||A transformation of the forces of production, centring on (but not confined to) the circuit of industrial capital (see capitalism). The term is most usually applied to the series of changes within the British economy between c. 1750 and c. 1850, but it has also been used in a number of other contexts. Some writers claim to have identified an \'industrial revolution\' in Europe in the sixteenth and seventeenth centuries, based on technical change and the growth of large-scale capitalist organizations (Nef, 1934-35; see Musson, 1978); others speak of a \'Second Industrial Revolution\' at the close of the nineteenth and beginning of the twentieth centuries, in which industrial hegemony passed from Britain, \'the first industrial nation\', to Germany and the USA, based on the growth of steel, engineering and electricity and a new scientific\' organization of the labour process (Taylorism: see Landes, 1969); yet others speak of a further industrial revolution in the late twentieth century, based on the emergence of high-technology, so-called sunrise industries with a new global geography of production (see flexible accumulation; new international division of labour).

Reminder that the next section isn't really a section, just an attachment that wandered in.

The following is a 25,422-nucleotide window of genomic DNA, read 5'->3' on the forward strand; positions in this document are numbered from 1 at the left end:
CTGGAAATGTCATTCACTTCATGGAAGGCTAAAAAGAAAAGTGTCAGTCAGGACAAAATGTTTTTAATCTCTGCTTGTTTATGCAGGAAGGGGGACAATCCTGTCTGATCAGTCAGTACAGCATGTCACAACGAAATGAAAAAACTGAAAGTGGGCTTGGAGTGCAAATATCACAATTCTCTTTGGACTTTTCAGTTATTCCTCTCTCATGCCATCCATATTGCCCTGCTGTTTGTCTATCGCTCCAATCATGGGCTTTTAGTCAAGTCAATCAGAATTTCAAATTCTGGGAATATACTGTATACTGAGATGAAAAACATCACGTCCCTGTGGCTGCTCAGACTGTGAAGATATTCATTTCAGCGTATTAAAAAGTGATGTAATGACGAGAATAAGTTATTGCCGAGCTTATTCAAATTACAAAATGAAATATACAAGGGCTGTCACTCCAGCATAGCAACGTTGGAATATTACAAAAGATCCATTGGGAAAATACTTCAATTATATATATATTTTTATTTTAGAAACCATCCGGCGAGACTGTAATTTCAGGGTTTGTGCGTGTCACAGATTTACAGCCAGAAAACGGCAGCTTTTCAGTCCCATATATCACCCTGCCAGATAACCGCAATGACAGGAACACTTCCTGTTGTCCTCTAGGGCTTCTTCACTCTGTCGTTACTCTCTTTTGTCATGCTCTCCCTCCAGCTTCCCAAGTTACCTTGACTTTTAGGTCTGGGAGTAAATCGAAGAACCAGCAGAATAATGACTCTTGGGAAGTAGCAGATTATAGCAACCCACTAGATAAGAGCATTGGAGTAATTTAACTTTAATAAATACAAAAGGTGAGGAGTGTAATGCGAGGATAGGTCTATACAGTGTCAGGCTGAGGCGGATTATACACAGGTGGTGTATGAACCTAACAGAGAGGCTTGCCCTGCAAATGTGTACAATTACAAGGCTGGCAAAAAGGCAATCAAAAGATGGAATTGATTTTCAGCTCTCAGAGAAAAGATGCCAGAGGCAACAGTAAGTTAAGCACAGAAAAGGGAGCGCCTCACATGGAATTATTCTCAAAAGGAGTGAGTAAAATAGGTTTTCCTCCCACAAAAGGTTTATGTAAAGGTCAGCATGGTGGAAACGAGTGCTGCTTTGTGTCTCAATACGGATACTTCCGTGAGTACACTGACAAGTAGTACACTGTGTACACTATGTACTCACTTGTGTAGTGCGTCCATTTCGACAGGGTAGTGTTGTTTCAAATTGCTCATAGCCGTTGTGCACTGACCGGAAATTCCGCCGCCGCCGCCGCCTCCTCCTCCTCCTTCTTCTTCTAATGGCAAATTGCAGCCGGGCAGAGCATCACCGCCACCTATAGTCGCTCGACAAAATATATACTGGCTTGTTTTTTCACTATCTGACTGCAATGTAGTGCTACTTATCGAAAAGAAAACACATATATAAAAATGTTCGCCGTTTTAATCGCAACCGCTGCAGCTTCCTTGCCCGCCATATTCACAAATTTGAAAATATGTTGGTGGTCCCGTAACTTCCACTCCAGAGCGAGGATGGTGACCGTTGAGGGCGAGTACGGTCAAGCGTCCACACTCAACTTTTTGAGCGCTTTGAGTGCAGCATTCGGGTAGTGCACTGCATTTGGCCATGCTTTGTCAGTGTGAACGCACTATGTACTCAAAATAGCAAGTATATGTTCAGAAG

However, virtually all of these variant usages take as their point of reference the classical Industrial Revolution in Britain. Most writers attribute the term to Blanqui in 1837: \'Just as the French revolution witnessed great social experiences of earthshaking proportions, England began to undergo the same process on the terrain of industry\' (see Tribe, 1981). As the comparison implied, the process was as much social and political as it was economic, but it was far from being as \'revolutionary\' as Blanqui and most subsequent commentators assumed. The epic image of the Industrial Revolution as \'Prometheus Unbound\' (Landes, 1969) â€” in Greek mythology Prometheus stole fire from the gods for the benefit of humankind â€” has been sharply qualified in recent years: it now seems likely that industrial growth started earlier in the eighteenth century (see protoindustrialization), that the industrial sector was then much larger (and its growth more diffuse), and that its expansion later in the eighteenth century was correspondingly less dramatic than conventional accounts allowed (Crafts, 1985). This is not to say that industrialization was a smooth and uninterrupted process, however, and investment in industrial production was often jagged and punctuated by national and regional crises of capital accumulation and circulation (see crisis: Gregory, 1984); industrialization was also uneven over space, and indeed one of the most striking features of the new industrial space-economy was its heterogeneity (see Langton and Morris, 1986). Over 40 years ago, Dobb (1946) argued that \'the unevenness of development as between different industries\' was \'one of the leading features of the period\', and later studies have confirmed his views. Marx, whose critique of political economy in Capital was centred around an analysis of the Industrial Revolution in Britain, was undoubtedly right to draw attention to the significance of the transformation of the labour process and in particular in the transition from manufacture to machinofacture in the emergence of industrial capitalism (see Dunford and Perrons, 1983); and several geographers have outlined the contributions made by \'heavy industries\' such as textiles, coal and iron to the transformation of the manufacturing sector (e.g. Warren, 1976). \'Their growth was connected to important and sometimes dramatic changes â€” in the resource base of industrialization, and these often excited the imaginations and aroused the fears of those who had to live through them\' (Wrigley, 1988; Gregory, 1990). But in so far as capitalism is characterized by a process of uneven development it is scarcely surprising that, as Samuel (1977) put it: